Chronologically, Westerfield was killed on July 6 2014. On July 17 2014, New York City man Eric Garner was killed by a policeman’s chokehold, and in August 2014, 18-year-old Mike Brown was shot and killed by a law enforcement officer in Ferguson, Missouri.
The Black Lives Matter movement was galvanized from intermittent protests to a widespread, sustained effort by the events of summer 2014. The deaths of Garner and Brown sparked huge protests in July and August 2014, demonstrations that continued for a specific reason which was nowhere to be found in the May 22 2021 post about Jeffrey Westerfield.
Protests over Garner’s and Brown’s respective deaths occurred not because the men were (like Westerfield) killed, a point the Facebook post either failed to notice or elected not to mention. The post did not indicate that a suspect was taken into custody on the same day Westerfield died (July 6 2014), a man who was later convicted and sentenced to life in prison without the possibility of parole.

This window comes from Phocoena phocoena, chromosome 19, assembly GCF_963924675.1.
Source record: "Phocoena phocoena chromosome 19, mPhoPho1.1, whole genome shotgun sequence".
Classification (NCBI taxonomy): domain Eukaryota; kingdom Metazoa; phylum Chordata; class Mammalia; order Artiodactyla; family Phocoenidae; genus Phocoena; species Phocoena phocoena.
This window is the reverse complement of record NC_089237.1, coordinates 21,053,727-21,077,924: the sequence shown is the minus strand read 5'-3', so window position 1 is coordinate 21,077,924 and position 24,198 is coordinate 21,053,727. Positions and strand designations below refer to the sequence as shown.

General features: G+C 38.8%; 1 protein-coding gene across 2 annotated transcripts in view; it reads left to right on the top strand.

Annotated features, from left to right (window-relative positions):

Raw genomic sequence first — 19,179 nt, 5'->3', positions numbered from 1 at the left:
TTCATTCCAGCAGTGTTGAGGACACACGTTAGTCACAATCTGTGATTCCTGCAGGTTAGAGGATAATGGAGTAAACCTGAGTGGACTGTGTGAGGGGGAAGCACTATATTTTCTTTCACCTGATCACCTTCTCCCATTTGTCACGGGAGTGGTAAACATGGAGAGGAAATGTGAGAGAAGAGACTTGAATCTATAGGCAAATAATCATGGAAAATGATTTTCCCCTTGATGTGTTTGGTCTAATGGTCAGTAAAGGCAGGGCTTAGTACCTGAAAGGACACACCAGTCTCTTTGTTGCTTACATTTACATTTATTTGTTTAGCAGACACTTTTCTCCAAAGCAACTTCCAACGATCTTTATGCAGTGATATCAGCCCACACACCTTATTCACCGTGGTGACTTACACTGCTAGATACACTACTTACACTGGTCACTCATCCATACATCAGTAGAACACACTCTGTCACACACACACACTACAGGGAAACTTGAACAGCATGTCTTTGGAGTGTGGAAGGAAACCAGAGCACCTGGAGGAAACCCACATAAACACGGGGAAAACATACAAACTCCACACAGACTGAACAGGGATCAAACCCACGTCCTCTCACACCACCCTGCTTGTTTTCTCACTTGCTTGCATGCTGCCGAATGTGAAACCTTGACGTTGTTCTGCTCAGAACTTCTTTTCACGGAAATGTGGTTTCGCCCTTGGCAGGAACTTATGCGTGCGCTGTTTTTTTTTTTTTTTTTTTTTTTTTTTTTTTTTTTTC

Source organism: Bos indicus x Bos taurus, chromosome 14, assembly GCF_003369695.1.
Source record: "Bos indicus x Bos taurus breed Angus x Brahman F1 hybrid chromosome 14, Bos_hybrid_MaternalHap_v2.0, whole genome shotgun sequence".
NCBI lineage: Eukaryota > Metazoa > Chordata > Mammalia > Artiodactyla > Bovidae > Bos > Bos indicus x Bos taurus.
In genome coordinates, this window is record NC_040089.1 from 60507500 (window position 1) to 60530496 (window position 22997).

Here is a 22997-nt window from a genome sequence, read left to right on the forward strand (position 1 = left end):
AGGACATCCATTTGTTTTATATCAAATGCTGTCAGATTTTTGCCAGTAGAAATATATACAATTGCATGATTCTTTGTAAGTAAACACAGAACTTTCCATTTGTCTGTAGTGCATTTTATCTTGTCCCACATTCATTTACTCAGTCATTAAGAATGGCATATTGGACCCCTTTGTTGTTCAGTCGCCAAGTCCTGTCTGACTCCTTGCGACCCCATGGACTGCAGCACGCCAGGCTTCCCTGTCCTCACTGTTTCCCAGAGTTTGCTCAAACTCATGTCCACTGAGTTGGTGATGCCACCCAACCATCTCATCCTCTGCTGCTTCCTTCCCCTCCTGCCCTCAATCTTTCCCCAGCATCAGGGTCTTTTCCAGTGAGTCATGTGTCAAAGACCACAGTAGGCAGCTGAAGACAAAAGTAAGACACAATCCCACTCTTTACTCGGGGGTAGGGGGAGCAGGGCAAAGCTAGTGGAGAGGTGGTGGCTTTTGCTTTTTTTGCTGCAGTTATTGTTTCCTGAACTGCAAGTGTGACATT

The deaths of Garner and Brown led to protests because the individuals responsible for their deaths were not indicted:
More than four in five [Black people] are disappointed or angry about the lack of an indictment in the deaths of Michael Brown and Eric Garner. [Black people] are much more likely than whites to think race played a major role in the deaths of both men.
Thus far, a number of inconsistent or ahistorical factors were evident in the posts — Jeffrey Westerfield’s death occurred chronologically just prior to the events that galvanized the Black Lives Matter movement in July and August 2014. Additionally, a suspect (Blount) was arrested on the very same day Westerfield was killed, while protests occurred due to a lack of arrests or indictments in the deaths of Garner and Brown.